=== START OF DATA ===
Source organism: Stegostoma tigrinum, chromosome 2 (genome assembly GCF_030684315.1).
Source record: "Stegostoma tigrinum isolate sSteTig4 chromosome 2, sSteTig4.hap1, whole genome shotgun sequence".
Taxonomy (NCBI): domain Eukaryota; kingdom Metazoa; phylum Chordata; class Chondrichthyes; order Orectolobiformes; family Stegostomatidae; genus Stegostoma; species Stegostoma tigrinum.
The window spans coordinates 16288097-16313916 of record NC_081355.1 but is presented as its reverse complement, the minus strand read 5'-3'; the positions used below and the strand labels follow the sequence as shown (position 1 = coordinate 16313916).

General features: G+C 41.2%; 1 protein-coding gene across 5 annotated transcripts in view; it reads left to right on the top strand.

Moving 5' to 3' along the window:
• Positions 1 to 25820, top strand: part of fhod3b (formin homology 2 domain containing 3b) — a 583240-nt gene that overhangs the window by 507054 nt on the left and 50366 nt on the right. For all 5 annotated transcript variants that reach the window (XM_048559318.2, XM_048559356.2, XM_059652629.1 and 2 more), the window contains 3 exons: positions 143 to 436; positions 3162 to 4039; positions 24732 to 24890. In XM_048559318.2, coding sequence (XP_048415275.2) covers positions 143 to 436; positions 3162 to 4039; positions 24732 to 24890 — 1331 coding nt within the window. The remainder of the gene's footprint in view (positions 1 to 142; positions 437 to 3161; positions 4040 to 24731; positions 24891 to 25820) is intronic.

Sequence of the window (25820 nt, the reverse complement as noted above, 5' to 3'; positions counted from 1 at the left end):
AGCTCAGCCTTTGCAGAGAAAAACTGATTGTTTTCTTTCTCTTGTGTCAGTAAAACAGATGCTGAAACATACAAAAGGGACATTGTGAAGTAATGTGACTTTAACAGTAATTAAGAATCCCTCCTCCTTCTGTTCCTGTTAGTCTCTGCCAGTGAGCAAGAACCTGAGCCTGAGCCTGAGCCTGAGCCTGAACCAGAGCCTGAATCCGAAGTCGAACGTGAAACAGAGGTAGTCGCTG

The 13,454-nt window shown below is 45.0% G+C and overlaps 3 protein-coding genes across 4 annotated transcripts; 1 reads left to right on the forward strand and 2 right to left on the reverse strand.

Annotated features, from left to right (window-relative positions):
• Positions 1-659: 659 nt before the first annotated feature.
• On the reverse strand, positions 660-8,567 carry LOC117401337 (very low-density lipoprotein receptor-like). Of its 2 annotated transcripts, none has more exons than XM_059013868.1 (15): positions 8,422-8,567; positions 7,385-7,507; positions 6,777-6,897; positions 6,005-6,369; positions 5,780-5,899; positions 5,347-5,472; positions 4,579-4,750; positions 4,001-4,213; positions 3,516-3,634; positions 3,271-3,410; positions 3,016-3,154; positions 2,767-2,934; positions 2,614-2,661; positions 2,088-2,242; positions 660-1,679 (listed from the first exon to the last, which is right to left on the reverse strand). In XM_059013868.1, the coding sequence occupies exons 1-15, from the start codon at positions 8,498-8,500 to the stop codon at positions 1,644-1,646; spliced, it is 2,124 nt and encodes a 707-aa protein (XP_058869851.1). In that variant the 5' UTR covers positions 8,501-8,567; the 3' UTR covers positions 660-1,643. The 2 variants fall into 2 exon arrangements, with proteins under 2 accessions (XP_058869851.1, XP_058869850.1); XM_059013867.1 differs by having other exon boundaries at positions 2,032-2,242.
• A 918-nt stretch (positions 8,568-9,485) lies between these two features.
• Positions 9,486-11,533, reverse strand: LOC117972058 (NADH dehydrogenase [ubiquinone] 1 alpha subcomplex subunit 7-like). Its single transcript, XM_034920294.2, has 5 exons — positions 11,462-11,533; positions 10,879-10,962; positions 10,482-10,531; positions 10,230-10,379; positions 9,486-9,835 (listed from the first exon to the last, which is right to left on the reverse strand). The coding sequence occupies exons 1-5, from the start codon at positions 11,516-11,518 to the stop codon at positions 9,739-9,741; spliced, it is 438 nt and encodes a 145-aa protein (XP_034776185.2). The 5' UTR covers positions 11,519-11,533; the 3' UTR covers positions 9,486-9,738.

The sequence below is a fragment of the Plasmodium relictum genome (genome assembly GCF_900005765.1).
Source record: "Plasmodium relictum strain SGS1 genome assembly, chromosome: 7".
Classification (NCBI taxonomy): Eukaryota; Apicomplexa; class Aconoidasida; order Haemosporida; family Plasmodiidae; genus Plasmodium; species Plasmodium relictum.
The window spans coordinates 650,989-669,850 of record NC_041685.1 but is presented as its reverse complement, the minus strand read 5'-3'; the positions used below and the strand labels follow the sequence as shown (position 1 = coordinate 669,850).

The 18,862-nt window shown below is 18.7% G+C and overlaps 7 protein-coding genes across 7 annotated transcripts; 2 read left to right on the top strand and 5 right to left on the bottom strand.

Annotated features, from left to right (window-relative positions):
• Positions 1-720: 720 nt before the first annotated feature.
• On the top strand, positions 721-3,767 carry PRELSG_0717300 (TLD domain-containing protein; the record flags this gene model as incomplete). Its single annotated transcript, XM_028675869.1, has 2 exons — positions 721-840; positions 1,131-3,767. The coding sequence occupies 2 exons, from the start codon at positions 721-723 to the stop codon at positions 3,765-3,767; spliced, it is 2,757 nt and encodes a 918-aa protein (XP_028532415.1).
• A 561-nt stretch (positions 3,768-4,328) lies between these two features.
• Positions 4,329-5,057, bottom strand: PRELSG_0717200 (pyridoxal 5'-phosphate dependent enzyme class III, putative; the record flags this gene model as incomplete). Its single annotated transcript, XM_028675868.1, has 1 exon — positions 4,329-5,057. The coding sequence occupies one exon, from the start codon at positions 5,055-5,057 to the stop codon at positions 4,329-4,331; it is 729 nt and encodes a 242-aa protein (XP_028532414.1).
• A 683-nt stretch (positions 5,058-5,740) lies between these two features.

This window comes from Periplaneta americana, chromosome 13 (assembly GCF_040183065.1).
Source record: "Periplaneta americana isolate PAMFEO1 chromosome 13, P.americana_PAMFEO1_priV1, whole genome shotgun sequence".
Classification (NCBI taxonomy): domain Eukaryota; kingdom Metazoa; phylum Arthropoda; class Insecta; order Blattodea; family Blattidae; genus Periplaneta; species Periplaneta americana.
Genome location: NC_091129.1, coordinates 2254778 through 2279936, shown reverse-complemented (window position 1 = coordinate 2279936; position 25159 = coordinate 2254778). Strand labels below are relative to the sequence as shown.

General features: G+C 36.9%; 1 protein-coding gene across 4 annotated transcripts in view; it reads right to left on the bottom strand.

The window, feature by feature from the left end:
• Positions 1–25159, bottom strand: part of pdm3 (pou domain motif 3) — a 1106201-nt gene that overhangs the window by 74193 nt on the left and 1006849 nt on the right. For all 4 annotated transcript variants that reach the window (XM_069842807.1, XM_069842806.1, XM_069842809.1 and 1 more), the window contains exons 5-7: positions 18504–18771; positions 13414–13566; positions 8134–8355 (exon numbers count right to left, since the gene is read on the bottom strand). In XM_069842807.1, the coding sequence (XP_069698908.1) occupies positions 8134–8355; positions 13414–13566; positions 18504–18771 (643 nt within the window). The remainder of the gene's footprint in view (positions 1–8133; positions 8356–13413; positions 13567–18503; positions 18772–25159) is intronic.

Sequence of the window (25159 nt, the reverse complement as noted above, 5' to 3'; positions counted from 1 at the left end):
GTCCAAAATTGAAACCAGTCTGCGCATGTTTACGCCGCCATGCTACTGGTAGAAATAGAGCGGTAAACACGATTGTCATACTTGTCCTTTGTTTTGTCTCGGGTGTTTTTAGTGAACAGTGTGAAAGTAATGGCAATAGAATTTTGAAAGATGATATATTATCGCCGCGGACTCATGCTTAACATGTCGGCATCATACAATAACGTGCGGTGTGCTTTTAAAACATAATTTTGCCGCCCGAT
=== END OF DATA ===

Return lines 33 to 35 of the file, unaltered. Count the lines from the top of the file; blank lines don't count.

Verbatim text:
• Positions 1–25159, bottom strand: part of pdm3 (pou domain motif 3) — a 1106201-nt gene that overhangs the window by 74193 nt on the left and 1006849 nt on the right. For all 4 annotated transcript variants that reach the window (XM_069842807.1, XM_069842806.1, XM_069842809.1 and 1 more), the window contains exons 5-7: positions 18504–18771; positions 13414–13566; positions 8134–8355 (exon numbers count right to left, since the gene is read on the bottom strand). In XM_069842807.1, the coding sequence (XP_069698908.1) occupies positions 8134–8355; positions 13414–13566; positions 18504–18771 (643 nt within the window). The remainder of the gene's footprint in view (positions 1–8133; positions 8356–13413; positions 13567–18503; positions 18772–25159) is intronic.

Sequence of the window (25159 nt, the reverse complement as noted above, 5' to 3'; positions counted from 1 at the left end):
GTCCAAAATTGAAACCAGTCTGCGCATGTTTACGCCGCCATGCTACTGGTAGAAATAGAGCGGTAAACACGATTGTCATACTTGTCCTTTGTTTTGTCTCGGGTGTTTTTAGTGAACAGTGTGAAAGTAATGGCAATAGAATTTTGAAAGATGATATATTATCGCCGCGGACTCATGCTTAACATGTCGGCATCATACAATAACGTGCGGTGTGCTTTTAAAACATAATTTTGCCGCCCGAT